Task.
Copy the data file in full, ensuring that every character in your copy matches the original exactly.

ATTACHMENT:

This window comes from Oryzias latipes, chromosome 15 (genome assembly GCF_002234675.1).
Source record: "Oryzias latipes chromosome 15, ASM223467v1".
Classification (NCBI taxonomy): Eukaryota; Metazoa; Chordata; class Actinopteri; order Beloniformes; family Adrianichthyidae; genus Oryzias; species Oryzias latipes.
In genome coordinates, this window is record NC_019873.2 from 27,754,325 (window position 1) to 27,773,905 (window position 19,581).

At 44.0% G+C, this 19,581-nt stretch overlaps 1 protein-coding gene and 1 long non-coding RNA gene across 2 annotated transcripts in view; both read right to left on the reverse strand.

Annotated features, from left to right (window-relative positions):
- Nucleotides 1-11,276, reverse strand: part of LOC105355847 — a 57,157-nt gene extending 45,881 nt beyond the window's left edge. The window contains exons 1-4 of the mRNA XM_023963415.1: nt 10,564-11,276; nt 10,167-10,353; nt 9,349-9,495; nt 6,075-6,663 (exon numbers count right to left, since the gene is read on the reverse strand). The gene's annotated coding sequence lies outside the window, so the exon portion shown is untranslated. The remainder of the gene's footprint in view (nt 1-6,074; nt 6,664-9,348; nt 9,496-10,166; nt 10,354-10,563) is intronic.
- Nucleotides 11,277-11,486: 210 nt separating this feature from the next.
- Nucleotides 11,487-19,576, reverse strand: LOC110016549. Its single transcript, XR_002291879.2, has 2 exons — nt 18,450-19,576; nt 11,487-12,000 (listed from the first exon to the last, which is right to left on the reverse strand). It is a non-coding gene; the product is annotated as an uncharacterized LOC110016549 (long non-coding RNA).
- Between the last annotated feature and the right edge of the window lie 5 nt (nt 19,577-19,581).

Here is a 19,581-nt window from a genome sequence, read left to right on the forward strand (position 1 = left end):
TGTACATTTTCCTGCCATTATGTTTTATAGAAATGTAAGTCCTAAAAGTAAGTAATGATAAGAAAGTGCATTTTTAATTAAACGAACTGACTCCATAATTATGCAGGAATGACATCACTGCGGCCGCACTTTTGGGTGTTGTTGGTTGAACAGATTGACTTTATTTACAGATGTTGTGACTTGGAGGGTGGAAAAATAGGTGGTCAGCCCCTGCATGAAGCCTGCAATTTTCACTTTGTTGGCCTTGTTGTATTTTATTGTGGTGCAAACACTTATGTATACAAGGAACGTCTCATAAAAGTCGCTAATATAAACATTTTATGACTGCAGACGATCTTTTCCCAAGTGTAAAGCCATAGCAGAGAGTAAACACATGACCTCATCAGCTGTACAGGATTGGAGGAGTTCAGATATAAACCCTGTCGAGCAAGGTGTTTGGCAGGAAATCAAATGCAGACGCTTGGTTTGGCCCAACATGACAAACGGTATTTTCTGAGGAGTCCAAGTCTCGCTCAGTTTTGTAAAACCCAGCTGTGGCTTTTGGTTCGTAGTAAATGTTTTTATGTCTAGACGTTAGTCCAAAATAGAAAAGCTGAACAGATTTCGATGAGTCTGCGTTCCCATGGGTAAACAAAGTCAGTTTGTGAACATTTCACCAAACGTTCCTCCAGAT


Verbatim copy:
This window comes from Oryzias latipes, chromosome 15 (genome assembly GCF_002234675.1).
Source record: "Oryzias latipes chromosome 15, ASM223467v1".
Classification (NCBI taxonomy): Eukaryota; Metazoa; Chordata; class Actinopteri; order Beloniformes; family Adrianichthyidae; genus Oryzias; species Oryzias latipes.
In genome coordinates, this window is record NC_019873.2 from 27,754,325 (window position 1) to 27,773,905 (window position 19,581).

At 44.0% G+C, this 19,581-nt stretch overlaps 1 protein-coding gene and 1 long non-coding RNA gene across 2 annotated transcripts in view; both read right to left on the reverse strand.

Annotated features, from left to right (window-relative positions):
- Nucleotides 1-11,276, reverse strand: part of LOC105355847 — a 57,157-nt gene extending 45,881 nt beyond the window's left edge. The window contains exons 1-4 of the mRNA XM_023963415.1: nt 10,564-11,276; nt 10,167-10,353; nt 9,349-9,495; nt 6,075-6,663 (exon numbers count right to left, since the gene is read on the reverse strand). The gene's annotated coding sequence lies outside the window, so the exon portion shown is untranslated. The remainder of the gene's footprint in view (nt 1-6,074; nt 6,664-9,348; nt 9,496-10,166; nt 10,354-10,563) is intronic.
- Nucleotides 11,277-11,486: 210 nt separating this feature from the next.
- Nucleotides 11,487-19,576, reverse strand: LOC110016549. Its single transcript, XR_002291879.2, has 2 exons — nt 18,450-19,576; nt 11,487-12,000 (listed from the first exon to the last, which is right to left on the reverse strand). It is a non-coding gene; the product is annotated as an uncharacterized LOC110016549 (long non-coding RNA).
- Between the last annotated feature and the right edge of the window lie 5 nt (nt 19,577-19,581).

Here is a 19,581-nt window from a genome sequence, read left to right on the forward strand (position 1 = left end):
TGTACATTTTCCTGCCATTATGTTTTATAGAAATGTAAGTCCTAAAAGTAAGTAATGATAAGAAAGTGCATTTTTAATTAAACGAACTGACTCCATAATTATGCAGGAATGACATCACTGCGGCCGCACTTTTGGGTGTTGTTGGTTGAACAGATTGACTTTATTTACAGATGTTGTGACTTGGAGGGTGGAAAAATAGGTGGTCAGCCCCTGCATGAAGCCTGCAATTTTCACTTTGTTGGCCTTGTTGTATTTTATTGTGGTGCAAACACTTATGTATACAAGGAACGTCTCATAAAAGTCGCTAATATAAACATTTTATGACTGCAGACGATCTTTTCCCAAGTGTAAAGCCATAGCAGAGAGTAAACACATGACCTCATCAGCTGTACAGGATTGGAGGAGTTCAGATATAAACCCTGTCGAGCAAGGTGTTTGGCAGGAAATCAAATGCAGACGCTTGGTTTGGCCCAACATGACAAACGGTATTTTCTGAGGAGTCCAAGTCTCGCTCAGTTTTGTAAAACCCAGCTGTGGCTTTTGGTTCGTAGTAAATGTTTTTATGTCTAGACGTTAGTCCAAAATAGAAAAGCTGAACAGATTTCGATGAGTCTGCGTTCCCATGGGTAAACAAAGTCAGTTTGTGAACATTTCACCAAACGTTCCTCCAGAT